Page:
Running your own enterprise is a mammoth task; it’s both incredibly fulfilling and sometimes impossibly challenging. The result is that it can be easy to overlook important details, especially in the early stages of operations.
Here are some common legal issues for businesses that preparation can help you steer clear from:
Lacking the right help
Don’t think that a company lawyer is a luxury for a large firm. You might not have an in-house attorney, but you need to have someone on hand that you trust and can get advice from early on. A legal problem mishandled in the early stages of a business can be lethal to its survival.
Lack of structure
You don’t have to set up a formal corporate structure—in fact, being a sole proprietor may be the best solution for you. But in that case, there is no distinction between your personal assets and business assets. At the very least, make sure your business structure has come about through thoughtful deliberation.
Taking on the wrong investors
When your business idea is still just that—an idea—it can seem like you have very few choices for getting outside funding. That may well be true. But it doesn’t change the fact that bringing on the wrong person as an investor can result in power struggles over the direction of the business and even costly legal action. Be prudent about who you rely on.
Not having a shareholders agreement
Your initial outside investors may well be friends and family; if that’s the case, it can be tempting not to put anything in writing. It’s also a grave mistake. The obligations of the shareholders—and their path out of the business if they so choose—needs to be clearly spelled out in a legal document.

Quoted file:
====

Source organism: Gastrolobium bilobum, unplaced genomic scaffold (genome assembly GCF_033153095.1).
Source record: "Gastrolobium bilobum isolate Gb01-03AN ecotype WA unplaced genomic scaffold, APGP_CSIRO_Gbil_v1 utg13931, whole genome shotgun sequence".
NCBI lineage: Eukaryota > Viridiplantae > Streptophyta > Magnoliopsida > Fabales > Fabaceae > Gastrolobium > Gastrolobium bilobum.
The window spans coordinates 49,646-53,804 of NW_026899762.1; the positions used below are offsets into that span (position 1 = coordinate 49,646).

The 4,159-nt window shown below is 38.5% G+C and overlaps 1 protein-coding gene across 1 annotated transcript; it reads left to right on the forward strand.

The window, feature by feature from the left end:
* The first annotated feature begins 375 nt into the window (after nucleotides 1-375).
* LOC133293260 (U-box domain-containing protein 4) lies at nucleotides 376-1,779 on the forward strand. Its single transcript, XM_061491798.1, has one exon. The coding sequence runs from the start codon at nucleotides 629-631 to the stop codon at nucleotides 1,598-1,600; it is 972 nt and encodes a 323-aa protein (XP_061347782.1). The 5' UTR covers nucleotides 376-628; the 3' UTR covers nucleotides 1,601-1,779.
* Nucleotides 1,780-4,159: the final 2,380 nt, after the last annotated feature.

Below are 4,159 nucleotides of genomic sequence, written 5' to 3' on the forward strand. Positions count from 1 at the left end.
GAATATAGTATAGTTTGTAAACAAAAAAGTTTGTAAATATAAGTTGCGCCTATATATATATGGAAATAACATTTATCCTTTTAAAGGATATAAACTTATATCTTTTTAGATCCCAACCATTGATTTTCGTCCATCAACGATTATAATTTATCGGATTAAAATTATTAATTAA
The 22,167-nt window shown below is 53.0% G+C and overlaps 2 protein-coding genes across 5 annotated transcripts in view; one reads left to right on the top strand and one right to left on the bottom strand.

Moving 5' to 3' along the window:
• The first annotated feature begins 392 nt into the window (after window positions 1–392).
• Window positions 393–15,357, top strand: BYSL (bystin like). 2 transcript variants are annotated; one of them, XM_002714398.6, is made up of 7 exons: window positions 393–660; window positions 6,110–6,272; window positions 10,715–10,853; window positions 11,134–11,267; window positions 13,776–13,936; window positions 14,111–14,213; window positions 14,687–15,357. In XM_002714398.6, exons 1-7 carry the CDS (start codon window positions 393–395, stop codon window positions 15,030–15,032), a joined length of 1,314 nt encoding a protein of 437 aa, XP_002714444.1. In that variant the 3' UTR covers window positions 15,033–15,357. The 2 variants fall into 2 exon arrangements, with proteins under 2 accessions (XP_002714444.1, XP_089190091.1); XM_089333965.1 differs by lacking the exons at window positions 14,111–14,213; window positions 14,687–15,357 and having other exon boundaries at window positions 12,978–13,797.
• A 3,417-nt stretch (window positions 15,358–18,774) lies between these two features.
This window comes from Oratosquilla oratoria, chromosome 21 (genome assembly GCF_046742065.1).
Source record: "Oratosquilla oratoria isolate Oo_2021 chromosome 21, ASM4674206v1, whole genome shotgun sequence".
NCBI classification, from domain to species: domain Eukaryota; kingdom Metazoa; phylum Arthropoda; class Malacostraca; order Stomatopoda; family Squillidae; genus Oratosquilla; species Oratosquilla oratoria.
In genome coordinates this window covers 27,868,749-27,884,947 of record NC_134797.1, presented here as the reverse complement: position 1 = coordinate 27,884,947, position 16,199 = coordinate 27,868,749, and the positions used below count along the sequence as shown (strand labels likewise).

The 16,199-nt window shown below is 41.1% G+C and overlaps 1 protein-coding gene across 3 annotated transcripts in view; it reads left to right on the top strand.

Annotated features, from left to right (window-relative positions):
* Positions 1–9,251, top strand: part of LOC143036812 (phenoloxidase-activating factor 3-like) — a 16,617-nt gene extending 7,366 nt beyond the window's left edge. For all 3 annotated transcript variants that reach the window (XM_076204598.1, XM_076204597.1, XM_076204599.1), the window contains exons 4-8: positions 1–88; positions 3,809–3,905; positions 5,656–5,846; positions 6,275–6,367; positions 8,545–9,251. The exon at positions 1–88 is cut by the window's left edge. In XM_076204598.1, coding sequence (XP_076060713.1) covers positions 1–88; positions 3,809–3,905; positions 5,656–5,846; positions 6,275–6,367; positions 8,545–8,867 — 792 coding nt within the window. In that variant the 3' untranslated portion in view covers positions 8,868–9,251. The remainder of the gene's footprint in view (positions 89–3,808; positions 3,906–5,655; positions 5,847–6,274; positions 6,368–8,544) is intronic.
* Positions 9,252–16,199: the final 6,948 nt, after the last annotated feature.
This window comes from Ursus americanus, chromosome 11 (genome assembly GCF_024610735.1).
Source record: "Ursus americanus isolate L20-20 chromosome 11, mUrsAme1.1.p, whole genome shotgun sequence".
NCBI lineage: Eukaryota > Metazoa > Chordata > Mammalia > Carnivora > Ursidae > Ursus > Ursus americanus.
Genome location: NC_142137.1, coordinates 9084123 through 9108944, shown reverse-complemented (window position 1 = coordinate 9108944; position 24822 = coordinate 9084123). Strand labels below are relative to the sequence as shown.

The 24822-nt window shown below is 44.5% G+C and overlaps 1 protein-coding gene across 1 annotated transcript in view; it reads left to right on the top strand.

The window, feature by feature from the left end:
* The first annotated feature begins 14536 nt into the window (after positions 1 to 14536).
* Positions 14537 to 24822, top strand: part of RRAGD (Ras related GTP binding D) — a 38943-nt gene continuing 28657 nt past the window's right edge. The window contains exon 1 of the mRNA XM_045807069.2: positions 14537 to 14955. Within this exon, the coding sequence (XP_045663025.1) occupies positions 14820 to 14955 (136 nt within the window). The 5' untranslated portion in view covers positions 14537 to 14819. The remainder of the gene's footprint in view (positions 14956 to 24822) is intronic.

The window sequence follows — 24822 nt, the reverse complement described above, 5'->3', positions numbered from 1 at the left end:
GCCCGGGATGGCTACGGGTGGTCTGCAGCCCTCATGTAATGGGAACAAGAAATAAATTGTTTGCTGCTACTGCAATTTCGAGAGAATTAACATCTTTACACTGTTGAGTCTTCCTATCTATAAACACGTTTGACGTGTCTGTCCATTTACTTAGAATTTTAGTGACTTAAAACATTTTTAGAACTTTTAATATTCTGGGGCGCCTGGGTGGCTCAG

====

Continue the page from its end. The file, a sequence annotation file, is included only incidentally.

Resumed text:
Intellectual property difficulties
Everything from trademarks to patents has to be dealt with. That includes making sure what you use is clean and what you produce is protected. Do you have an important engineering concept that’s driving your entrepreneurial endeavor? Make sure you have a patent. It can be as simple as making sure your brand name and logo have copyright protection.
Incorrect classification of employees
More and more work is being done by independent contractors today. Be sure that your 1099 contractors really aren’t full-time employees in disguise. The government doesn’t look fondly upon misclassification of employees, with all its implications on taxes and benefits.
Not having an employee handbook
Maybe you started with 5 employees and knew at least 3 of them from your previous professional life. Writing up a Human Resources manual seems unnecessary and the last thing you have time for. But you do have to consider what the process is for termination, along with non-disclosure and non-compete agreements that may be necessary.